- sndconfig — No longer required by mainstream hardware

Kernel Notes

This section covers issues that are related to the Fedora Core 1 kernel.

  • The Fedora Core 1 kernel includes support for ACPI (Advanced Configuration and Power Interface). By default, ACPI support is disabled; it can be enabled by using the following boot-time option:


    When enabled, ACPI is used for device enumeration, and will load all appropriate power and thermal control modules located in the /lib/modules/<kernel-version>/kernel/drivers/acpi/ directory. However, be aware that ACPI-based power and thermal control is in the early stages of development, and not all functions (or hardware support) are fully implemented. For example, any sleep/suspend functionality is unlikely to work.

    NOTE: The ACPI subsystem results in a kernel too big to fit on a diskette; therefore, the kernel placed on boot diskettes does not include ACPI support. In addition, because of these size issues, emergency boot diskettes will not work if you require ACPI device enumeration to boot. You must use Anaconda's rescue mode instead of an emergency boot diskette.

  • The Fedora Core 1 kernel includes support for CPU clock throttling control using the /proc/cpufreq file. In order to use this feature, you must load one of the following modules:

    - longhaul.o

    - p4-clockmod.o

    - longrun.o

    - speedstep-centrino.o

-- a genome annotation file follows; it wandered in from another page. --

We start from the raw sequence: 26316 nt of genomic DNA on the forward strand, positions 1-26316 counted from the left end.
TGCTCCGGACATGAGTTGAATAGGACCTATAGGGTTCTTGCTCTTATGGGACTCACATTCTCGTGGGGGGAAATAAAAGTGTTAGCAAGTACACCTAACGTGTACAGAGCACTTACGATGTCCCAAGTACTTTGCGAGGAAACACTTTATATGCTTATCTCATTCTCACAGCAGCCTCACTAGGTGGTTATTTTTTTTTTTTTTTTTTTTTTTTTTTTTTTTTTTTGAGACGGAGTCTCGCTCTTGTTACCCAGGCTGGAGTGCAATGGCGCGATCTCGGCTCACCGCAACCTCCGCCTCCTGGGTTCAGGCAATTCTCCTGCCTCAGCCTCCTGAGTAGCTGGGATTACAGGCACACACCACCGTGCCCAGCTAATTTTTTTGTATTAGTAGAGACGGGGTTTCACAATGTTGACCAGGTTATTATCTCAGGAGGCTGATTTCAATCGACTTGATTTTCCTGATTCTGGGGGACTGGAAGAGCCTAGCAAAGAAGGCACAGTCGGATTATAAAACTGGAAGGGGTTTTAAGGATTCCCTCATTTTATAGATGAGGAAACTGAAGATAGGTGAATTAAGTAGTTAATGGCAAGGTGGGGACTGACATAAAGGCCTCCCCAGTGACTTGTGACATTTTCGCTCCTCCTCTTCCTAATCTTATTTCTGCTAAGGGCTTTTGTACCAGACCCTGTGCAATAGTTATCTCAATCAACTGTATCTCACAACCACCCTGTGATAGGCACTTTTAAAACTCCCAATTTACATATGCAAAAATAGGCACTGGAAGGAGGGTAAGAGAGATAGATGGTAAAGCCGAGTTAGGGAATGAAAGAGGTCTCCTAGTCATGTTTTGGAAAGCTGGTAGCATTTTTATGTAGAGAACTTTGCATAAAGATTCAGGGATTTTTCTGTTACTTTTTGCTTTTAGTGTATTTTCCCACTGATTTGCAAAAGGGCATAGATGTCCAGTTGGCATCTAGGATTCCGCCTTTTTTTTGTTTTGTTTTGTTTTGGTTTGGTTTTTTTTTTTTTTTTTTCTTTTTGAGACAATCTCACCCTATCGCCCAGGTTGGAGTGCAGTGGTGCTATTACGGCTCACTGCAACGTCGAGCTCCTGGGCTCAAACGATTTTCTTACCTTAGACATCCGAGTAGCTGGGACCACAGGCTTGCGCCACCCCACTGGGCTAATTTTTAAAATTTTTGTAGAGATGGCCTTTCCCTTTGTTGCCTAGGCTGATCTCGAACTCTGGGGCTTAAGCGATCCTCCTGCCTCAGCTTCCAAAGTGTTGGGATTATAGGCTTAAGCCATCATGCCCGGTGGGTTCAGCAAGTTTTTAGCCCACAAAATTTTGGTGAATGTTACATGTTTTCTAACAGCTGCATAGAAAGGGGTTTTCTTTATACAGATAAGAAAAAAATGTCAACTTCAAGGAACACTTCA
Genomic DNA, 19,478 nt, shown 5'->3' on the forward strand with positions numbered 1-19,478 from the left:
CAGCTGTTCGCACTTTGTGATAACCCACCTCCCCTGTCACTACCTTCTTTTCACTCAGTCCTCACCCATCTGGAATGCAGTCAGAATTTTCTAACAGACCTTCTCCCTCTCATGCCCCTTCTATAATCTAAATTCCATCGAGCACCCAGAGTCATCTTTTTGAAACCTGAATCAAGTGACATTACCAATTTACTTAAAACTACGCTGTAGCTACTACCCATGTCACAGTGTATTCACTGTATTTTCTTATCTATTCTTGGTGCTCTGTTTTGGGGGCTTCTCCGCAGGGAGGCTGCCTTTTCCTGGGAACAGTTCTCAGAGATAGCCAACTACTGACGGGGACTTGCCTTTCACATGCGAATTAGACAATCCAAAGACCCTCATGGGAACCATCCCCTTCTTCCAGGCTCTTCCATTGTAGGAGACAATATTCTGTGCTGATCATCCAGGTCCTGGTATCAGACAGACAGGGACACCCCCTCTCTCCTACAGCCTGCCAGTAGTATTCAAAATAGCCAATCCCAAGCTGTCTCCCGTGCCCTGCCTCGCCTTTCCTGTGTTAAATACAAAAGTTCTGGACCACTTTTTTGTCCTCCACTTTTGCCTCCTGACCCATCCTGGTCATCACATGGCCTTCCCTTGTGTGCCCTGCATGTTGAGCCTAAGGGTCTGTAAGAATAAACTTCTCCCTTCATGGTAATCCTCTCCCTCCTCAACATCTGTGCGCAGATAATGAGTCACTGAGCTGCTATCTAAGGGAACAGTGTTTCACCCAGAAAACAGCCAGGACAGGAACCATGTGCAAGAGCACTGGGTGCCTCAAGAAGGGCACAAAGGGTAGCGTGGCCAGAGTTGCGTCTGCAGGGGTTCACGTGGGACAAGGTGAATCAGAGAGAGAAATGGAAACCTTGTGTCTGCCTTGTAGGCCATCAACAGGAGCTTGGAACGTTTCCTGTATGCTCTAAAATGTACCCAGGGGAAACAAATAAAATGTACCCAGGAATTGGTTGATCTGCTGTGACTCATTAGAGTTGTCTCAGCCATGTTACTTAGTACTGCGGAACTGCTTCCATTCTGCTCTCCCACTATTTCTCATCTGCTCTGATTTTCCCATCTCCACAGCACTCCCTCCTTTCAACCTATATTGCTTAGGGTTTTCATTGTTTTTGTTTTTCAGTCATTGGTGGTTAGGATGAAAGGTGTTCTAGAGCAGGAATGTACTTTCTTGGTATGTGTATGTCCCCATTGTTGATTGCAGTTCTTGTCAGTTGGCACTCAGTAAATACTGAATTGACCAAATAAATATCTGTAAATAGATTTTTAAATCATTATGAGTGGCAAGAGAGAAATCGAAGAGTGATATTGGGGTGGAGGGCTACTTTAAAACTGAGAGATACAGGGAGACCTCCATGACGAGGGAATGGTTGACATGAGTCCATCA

- powernow-k6.o

    - powernow-k7.o

    - speedstep-ich.o

    - speedstep-lib.o

    Using cat to display the file results in output similar to the following:

              minimum CPU frequency  -  maximum CPU frequency  -  policy
    CPU  0       1200000 ( 75%)      -     1600000 (100%)      -  performance

    This means that CPU 0 has a minimum clock frequency of 1.2GHz, a maximum clock frequency of 1.6GHz, and is set to maximize performance.

    To change these settings, use the following command:

    echo -n "<cpu><delimiter><min><delimiter><max><delimiter><policy>" > /proc/cpufreq

    (Where <cpu> represents a CPU number starting at 0 (and can be omitted if all CPUs are to use the same settings), <min> is the minimum clock frequency (which can be specified as a percentage or in KHz), <max> is the maximum clock frequency (which can be specified as a percentage or in KHz), and <policy> is the desired policy, which is either powersave or performance. NOTE: For <delimiter> you must use ":" as the delimiter when specifying frequencies, and "%" when specifying percentages.)